I see no reason to throw in with the social constructionists or the “visual realists.” Most of the concrete facts we encounter in everyday life consist of fellow humans and human artifacts. Humans are meaning-creating engines; artifacts are built with intentionality and utility. Through social interactions further meanings emerge as if by invisible hands that often operate outside of our conscious awareness. I.e., we live in a socially-constructed world fully saturated with multiple meanings — multiple sociocultural realities — even before we impose our own meanings on it. If we can look at the world differently, maybe some of these already-existing meanings intrinsic to our socially-constructed world will make themselves more visible to us.

    So I think the “cut” analogy works both ways, provoking changes in our own meaning-creation capabilities as well as in our ability to detect existing meanings. Does that work? I’m prompted now to look again in more detail into the book — thanks Carl.


    Comment by john doyle — 31 July 2009 @ 1:07 pm

    • Well said, John. We make our worlds but not in conditions of our own choosing, as Marx put it. Thanks too for picking up on reframing – it’s the key point here and I managed to forget it until after I hit submit.


      Comment by Carl — 31 July 2009 @ 1:29 pm

  8. When I think about alternate realities it’s usually in terms commensurate with Watzlawick et al. — the same stuff framed in different networks of meaning. From a realist’s POV, if a reality is stuff embedded in meaning, and if meaning is imposed by human thought, then what can be said of the raw stuff stripped of human meaning? Presumably the stuff is no longer part of any reality. Does that mean that it’s no longer real? This is the big problematic that the SR gang addresses in various ways.

    In a social constructionist cinema the shift in POV reveals two alternate realities enclosed in two different frames, while the discontinuity and momentary blackness of the cut offers a glimpse of the unreality of raw unframed stuff that haunts all social constructions.

    In the social constructionist psychology of Lacan the same effect is put in play. Freudian slips, tics, and so on are interpreted as revealing something of the uncanny unreality of the Real. Zizek plays this game at the level of social criticism: between the negation and the negation of the negation some glimpse of the unreality of the Real might show through. Derrida plays the same trick with deconstruction, where the flip between one reality and its inverse opens up the lacuna between them, the gap of difference that exposes the unreality of that which isn’t embedded in thought and language. For Badiou it’s the void of undifferentiated mulitplicity. And so on — it’s the Cut. A speculative realist cinema/psychology/etc. would need to put forward an alternate theory of the Cut.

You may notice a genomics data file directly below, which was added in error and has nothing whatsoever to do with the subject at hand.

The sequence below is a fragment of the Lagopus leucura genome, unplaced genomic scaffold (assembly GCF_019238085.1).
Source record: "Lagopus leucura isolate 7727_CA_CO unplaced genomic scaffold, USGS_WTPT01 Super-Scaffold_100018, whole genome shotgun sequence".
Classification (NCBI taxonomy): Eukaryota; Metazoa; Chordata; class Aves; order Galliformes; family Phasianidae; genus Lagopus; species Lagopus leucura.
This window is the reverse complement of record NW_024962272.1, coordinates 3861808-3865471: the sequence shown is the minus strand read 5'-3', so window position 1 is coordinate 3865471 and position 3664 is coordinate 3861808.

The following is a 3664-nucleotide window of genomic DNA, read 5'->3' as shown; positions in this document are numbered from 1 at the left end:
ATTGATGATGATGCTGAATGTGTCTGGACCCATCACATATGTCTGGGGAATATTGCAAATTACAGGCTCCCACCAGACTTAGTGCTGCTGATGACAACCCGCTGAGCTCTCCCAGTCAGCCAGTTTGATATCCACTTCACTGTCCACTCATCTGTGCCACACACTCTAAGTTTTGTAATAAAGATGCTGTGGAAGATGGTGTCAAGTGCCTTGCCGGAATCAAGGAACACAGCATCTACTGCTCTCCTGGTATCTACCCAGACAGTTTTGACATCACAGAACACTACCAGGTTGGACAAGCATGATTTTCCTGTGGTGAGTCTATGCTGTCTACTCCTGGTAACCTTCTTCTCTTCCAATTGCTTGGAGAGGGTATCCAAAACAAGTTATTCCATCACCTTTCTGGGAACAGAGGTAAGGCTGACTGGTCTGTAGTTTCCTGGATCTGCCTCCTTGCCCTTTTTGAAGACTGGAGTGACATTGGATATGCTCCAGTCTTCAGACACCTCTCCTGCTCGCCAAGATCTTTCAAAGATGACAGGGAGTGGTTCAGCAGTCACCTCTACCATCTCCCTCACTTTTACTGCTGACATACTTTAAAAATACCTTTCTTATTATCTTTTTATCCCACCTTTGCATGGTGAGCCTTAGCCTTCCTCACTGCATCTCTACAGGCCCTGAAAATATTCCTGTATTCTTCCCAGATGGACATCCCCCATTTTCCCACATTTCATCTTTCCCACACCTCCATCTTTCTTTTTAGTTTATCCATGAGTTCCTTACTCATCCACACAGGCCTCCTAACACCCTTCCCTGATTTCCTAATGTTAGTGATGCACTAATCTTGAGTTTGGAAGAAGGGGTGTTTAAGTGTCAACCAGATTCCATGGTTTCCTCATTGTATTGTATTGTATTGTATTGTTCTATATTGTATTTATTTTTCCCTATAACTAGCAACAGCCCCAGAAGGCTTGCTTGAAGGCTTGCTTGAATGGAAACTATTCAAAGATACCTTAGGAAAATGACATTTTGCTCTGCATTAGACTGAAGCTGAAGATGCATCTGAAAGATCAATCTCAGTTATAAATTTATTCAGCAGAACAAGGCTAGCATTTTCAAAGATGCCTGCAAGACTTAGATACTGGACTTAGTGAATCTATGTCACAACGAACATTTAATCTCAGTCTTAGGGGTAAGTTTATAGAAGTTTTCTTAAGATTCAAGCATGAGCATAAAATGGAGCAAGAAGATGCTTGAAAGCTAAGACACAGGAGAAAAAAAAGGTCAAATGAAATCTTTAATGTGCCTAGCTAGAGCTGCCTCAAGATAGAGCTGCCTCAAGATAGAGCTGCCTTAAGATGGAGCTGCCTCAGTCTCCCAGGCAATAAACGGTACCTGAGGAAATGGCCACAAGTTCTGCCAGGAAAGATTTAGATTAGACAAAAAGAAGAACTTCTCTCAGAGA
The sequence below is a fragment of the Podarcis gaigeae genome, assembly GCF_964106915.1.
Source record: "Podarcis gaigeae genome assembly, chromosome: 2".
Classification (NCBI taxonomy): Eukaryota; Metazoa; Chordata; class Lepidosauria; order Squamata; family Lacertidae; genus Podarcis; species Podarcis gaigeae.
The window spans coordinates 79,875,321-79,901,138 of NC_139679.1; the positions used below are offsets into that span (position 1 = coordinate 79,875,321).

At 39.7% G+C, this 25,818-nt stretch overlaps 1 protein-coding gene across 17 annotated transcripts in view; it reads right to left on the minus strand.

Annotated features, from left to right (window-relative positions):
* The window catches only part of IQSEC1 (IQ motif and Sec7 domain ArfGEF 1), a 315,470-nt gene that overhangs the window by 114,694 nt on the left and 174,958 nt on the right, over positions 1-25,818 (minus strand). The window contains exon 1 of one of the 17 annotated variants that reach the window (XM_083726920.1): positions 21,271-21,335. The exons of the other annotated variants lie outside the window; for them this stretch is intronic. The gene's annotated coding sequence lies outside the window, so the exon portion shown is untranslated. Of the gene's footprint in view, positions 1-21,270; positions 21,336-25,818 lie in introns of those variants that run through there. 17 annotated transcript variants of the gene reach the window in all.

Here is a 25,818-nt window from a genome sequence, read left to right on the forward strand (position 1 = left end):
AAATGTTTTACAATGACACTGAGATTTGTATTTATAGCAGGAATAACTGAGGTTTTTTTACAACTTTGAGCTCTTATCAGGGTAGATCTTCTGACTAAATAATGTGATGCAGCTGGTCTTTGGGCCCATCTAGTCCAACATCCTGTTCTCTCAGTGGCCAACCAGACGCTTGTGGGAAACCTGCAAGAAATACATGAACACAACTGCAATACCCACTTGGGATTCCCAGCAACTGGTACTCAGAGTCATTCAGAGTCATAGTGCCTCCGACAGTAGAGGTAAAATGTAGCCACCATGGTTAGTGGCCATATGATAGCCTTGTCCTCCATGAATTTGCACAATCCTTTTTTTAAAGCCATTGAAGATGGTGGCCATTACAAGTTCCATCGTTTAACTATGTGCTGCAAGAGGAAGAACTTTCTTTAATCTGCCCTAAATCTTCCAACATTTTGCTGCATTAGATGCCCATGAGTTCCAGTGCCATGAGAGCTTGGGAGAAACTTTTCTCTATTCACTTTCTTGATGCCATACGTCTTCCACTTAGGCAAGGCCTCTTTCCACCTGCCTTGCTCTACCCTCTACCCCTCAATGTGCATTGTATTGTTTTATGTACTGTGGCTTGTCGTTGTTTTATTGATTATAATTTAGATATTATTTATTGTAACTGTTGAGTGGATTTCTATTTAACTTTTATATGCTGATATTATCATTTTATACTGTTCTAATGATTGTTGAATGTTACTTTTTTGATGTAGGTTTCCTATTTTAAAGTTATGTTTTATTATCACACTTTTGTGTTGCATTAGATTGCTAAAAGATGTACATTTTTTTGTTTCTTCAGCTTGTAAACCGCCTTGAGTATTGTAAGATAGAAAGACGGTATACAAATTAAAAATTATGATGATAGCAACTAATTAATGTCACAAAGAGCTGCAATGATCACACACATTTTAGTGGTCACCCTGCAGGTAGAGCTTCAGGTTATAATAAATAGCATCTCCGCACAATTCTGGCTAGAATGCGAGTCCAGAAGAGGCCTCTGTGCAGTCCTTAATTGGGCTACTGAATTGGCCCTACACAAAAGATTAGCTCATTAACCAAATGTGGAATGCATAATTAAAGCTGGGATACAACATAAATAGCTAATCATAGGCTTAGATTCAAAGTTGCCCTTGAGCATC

Comment by john doyle — 31 July 2009 @ 4:59 pm

  9. K-punk has a new post up about Philip Dick’s novel Time Out of Joint. At the end of the book the main character hitches a ride out of his home town, leaving it for the first time. As he gets to the outskirts the town’s infrastructure precipitously drops away, revealing that the whole town is an elaborate ruse, a front, as in The Truman Show, The Matrix, and other homages to Dick. “Welcome to the desert of the Real,” says Baudrillard (and Morpheus). Everyday life is an illusion covering over the Void that underlies it.

    This sort of becoming-visionary is more aligned with the Platonic third eye, where materiality is meaningless and can only be understood by seeing beyond the material world to another dimension that makes sense of it all. Of course it’s a paranoiac variant on Plato, but still. Dick explicitly identified himself as a gnostic, with various demiurgic levels bridging the gap between the material and the ideal. He thought he could get past the paranoiac and illusory intermediate states to something more like bliss. Time Out of Joint ends with the main character heading into the desert of the real without knowing what he will find out there. Is it even more nightmarish when, surrounded by the constraining saturation of the everyday and the zombiesque people who occupy it, you realize that this IS the Real?